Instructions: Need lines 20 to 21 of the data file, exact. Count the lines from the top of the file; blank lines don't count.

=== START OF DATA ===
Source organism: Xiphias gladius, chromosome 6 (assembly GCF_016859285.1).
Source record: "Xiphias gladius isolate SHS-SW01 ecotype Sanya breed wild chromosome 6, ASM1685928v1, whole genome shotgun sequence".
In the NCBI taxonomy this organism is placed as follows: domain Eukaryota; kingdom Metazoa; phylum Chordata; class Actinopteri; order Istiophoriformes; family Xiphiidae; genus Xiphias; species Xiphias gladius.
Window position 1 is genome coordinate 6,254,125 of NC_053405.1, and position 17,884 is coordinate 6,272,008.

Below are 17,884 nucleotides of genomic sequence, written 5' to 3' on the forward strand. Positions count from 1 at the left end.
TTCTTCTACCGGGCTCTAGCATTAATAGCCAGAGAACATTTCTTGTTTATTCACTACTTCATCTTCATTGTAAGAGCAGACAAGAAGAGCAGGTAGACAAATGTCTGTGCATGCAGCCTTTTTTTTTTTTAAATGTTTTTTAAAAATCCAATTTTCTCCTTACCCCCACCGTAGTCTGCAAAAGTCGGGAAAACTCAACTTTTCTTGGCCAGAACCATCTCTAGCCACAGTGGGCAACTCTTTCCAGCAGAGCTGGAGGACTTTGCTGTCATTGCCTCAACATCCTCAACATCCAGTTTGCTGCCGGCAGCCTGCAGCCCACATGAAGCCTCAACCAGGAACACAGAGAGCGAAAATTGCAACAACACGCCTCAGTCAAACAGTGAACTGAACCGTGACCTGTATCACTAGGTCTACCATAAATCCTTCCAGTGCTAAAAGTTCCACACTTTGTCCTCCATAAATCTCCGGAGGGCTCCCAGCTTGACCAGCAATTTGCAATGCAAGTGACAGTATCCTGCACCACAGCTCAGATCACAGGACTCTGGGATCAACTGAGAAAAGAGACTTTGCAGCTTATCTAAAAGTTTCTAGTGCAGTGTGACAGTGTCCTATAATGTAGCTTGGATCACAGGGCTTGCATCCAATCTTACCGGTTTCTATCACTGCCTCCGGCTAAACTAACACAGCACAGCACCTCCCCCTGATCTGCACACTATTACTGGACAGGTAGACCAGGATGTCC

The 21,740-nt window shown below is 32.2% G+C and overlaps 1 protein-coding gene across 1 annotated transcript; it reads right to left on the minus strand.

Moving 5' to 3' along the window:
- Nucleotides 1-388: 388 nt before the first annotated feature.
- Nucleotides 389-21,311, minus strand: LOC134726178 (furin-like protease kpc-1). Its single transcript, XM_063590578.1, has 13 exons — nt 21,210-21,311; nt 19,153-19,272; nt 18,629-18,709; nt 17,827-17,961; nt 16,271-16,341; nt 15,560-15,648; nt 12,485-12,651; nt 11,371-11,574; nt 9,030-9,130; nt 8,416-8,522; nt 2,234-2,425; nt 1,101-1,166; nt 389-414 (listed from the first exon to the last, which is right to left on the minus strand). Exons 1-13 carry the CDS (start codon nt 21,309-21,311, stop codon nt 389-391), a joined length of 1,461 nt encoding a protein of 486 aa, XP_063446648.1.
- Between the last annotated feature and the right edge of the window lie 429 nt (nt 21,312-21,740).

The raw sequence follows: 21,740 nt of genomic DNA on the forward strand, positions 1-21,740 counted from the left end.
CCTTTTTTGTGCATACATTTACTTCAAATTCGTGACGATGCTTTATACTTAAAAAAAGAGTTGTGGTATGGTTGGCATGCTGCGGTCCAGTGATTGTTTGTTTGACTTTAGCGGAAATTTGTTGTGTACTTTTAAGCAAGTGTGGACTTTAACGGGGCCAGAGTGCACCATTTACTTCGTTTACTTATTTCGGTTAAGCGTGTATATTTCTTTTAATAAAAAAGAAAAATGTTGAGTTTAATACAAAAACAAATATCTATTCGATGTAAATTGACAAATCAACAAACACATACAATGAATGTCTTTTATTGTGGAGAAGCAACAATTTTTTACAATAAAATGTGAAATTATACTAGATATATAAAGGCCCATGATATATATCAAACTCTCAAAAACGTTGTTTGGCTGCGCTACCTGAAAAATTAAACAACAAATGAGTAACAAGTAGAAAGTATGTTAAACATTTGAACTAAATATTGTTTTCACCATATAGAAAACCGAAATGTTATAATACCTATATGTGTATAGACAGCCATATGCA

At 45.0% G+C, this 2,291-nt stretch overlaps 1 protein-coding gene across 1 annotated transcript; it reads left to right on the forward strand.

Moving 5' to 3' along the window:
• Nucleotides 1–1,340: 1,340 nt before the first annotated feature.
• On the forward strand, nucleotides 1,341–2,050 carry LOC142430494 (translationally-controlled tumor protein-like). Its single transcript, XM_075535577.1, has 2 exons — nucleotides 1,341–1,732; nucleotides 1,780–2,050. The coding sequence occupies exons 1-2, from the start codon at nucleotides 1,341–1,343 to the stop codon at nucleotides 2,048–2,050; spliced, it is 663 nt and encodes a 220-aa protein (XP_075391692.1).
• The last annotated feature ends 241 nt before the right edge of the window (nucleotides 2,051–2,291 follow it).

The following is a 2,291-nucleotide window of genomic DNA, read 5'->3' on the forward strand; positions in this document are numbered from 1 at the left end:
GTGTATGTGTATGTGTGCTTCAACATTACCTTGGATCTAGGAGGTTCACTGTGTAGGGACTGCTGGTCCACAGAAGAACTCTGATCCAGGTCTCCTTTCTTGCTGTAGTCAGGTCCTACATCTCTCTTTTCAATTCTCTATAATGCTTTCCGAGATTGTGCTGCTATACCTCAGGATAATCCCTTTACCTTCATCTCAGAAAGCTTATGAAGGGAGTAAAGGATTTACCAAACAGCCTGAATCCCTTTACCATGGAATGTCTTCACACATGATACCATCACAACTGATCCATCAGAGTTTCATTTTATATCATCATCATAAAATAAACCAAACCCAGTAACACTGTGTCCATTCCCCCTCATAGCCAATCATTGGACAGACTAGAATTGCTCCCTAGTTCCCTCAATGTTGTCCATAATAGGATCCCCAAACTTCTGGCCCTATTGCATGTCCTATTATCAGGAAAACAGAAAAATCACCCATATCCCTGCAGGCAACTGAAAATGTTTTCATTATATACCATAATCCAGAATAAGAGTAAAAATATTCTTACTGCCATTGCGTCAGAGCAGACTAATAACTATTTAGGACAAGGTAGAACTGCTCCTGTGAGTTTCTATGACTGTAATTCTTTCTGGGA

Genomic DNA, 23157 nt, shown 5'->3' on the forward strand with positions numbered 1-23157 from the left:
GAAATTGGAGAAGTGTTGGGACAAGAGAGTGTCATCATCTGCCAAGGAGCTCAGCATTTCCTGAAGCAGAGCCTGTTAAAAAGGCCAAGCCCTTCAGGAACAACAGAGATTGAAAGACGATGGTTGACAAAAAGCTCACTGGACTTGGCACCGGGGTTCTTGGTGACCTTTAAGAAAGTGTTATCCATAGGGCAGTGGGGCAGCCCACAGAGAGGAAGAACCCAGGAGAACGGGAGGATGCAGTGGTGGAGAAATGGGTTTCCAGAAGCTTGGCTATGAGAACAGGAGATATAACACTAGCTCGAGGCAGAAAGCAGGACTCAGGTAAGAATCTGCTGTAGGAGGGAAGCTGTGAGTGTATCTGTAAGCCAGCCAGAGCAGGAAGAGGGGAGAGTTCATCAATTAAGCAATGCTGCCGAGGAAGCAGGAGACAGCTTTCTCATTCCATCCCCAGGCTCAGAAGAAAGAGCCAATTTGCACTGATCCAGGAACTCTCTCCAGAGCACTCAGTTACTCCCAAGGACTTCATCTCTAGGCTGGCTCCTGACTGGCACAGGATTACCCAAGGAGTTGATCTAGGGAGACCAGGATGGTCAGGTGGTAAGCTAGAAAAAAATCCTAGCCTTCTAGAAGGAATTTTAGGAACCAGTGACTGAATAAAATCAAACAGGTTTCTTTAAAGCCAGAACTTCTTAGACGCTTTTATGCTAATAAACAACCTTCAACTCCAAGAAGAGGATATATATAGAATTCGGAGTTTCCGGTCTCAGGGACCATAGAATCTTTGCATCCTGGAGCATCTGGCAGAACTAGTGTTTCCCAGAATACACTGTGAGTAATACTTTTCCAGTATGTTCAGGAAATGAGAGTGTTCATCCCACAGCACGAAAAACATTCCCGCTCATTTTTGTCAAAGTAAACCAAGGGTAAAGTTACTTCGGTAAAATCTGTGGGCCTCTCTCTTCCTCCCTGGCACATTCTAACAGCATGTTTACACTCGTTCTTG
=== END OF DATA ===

GTGTATGTGTATGTGTGCTTCAACATTACCTTGGATCTAGGAGGTTCACTGTGTAGGGACTGCTGGTCCACAGAAGAACTCTGATCCAGGTCTCCTTTCTTGCTGTAGTCAGGTCCTACATCTCTCTTTTCAATTCTCTATAATGCTTTCCGAGATTGTGCTGCTATACCTCAGGATAATCCCTTTACCTTCATCTCAGAAAGCTTATGAAGGGAGTAAAGGATTTACCAAACAGCCTGAATCCCTTTACCATGGAATGTCTTCACACATGATACCATCACAACTGATCCATCAGAGTTTCATTTTATATCATCATCATAAAATAAACCAAACCCAGTAACACTGTGTCCATTCCCCCTCATAGCCAATCATTGGACAGACTAGAATTGCTCCCTAGTTCCCTCAATGTTGTCCATAATAGGATCCCCAAACTTCTGGCCCTATTGCATGTCCTATTATCAGGAAAACAGAAAAATCACCCATATCCCTGCAGGCAACTGAAAATGTTTTCATTATATACCATAATCCAGAATAAGAGTAAAAATATTCTTACTGCCATTGCGTCAGAGCAGACTAATAACTATTTAGGACAAGGTAGAACTGCTCCTGTGAGTTTCTATGACTGTAATTCTTTCTGGGA

Genomic DNA, 23157 nt, shown 5'->3' on the forward strand with positions numbered 1-23157 from the left: